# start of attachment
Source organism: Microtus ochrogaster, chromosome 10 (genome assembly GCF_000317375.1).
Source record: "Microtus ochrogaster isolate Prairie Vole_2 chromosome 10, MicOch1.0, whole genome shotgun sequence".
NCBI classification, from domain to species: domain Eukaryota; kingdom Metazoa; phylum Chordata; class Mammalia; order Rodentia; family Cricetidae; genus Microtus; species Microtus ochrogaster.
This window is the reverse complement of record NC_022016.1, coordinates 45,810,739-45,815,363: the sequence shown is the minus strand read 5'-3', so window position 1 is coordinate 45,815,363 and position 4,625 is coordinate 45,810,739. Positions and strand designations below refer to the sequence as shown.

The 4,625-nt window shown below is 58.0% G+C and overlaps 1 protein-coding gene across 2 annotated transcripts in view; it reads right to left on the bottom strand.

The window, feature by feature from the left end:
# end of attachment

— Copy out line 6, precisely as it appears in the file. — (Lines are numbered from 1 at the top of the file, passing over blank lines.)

The window, feature by feature from the left end: